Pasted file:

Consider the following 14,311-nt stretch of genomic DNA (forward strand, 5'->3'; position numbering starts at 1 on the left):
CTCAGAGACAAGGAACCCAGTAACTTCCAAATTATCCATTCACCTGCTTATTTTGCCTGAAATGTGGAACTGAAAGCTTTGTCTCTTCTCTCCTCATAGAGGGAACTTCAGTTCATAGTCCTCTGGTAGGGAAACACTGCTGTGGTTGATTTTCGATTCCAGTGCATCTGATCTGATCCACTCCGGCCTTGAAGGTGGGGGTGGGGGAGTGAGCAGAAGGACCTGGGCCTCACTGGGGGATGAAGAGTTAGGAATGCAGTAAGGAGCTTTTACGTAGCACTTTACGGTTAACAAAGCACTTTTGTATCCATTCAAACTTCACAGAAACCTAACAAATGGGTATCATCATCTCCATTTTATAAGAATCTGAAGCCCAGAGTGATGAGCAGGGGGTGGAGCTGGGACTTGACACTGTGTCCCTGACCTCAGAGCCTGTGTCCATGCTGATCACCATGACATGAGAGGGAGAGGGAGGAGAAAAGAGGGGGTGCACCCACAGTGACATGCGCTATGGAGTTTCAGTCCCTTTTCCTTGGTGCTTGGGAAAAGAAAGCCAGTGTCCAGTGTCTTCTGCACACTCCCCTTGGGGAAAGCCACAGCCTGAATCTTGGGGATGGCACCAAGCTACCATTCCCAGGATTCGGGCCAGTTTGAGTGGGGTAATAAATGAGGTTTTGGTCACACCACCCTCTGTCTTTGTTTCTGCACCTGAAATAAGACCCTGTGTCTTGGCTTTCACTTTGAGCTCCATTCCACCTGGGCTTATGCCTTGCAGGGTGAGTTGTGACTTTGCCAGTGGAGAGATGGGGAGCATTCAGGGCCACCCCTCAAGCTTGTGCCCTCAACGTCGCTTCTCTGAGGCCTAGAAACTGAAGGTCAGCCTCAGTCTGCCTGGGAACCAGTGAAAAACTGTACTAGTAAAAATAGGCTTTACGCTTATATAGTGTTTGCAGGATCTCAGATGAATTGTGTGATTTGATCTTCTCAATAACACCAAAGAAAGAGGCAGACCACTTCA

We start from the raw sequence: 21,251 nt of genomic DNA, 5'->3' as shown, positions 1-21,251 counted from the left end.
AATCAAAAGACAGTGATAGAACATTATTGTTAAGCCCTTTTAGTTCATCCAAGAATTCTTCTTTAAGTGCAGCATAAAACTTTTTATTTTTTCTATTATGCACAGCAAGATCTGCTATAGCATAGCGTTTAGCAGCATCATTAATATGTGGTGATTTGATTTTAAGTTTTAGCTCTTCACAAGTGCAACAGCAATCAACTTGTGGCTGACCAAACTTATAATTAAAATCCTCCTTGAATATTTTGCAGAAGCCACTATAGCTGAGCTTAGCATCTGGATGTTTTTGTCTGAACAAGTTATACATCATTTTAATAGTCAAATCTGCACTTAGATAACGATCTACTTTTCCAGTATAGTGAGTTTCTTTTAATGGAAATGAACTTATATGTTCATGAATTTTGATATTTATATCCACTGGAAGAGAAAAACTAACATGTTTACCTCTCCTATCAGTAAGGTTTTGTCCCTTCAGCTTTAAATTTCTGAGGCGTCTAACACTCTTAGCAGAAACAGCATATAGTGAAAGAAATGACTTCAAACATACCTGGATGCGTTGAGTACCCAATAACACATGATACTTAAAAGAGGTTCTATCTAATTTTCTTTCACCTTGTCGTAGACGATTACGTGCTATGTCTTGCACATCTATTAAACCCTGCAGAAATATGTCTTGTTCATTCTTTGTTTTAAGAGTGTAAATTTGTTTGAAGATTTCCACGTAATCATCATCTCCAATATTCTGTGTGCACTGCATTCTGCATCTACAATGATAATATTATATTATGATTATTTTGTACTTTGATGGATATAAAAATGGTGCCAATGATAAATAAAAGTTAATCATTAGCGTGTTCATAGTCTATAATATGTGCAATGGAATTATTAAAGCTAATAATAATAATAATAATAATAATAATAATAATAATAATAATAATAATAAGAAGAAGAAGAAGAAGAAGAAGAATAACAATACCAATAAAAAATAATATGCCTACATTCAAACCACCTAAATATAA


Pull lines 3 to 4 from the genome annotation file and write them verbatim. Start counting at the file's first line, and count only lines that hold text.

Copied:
We start from the raw sequence: 21,251 nt of genomic DNA, 5'->3' as shown, positions 1-21,251 counted from the left end.
AATCAAAAGACAGTGATAGAACATTATTGTTAAGCCCTTTTAGTTCATCCAAGAATTCTTCTTTAAGTGCAGCATAAAACTTTTTATTTTTTCTATTATGCACAGCAAGATCTGCTATAGCATAGCGTTTAGCAGCATCATTAATATGTGGTGATTTGATTTTAAGTTTTAGCTCTTCACAAGTGCAACAGCAATCAACTTGTGGCTGACCAAACTTATAATTAAAATCCTCCTTGAATATTTTGCAGAAGCCACTATAGCTGAGCTTAGCATCTGGATGTTTTTGTCTGAACAAGTTATACATCATTTTAATAGTCAAATCTGCACTTAGATAACGATCTACTTTTCCAGTATAGTGAGTTTCTTTTAATGGAAATGAACTTATATGTTCATGAATTTTGATATTTATATCCACTGGAAGAGAAAAACTAACATGTTTACCTCTCCTATCAGTAAGGTTTTGTCCCTTCAGCTTTAAATTTCTGAGGCGTCTAACACTCTTAGCAGAAACAGCATATAGTGAAAGAAATGACTTCAAACATACCTGGATGCGTTGAGTACCCAATAACACATGATACTTAAAAGAGGTTCTATCTAATTTTCTTTCACCTTGTCGTAGACGATTACGTGCTATGTCTTGCACATCTATTAAACCCTGCAGAAATATGTCTTGTTCATTCTTTGTTTTAAGAGTGTAAATTTGTTTGAAGATTTCCACGTAATCATCATCTCCAATATTCTGTGTGCACTGCATTCTGCATCTACAATGATAATATTATATTATGATTATTTTGTACTTTGATGGATATAAAAATGGTGCCAATGATAAATAAAAGTTAATCATTAGCGTGTTCATAGTCTATAATATGTGCAATGGAATTATTAAAGCTAATAATAATAATAATAATAATAATAATAATAATAATAATAATAATAATAAGAAGAAGAAGAAGAAGAAGAAGAATAACAATACCAATAAAAAATAATATGCCTACATTCAAACCACCTAAATATAA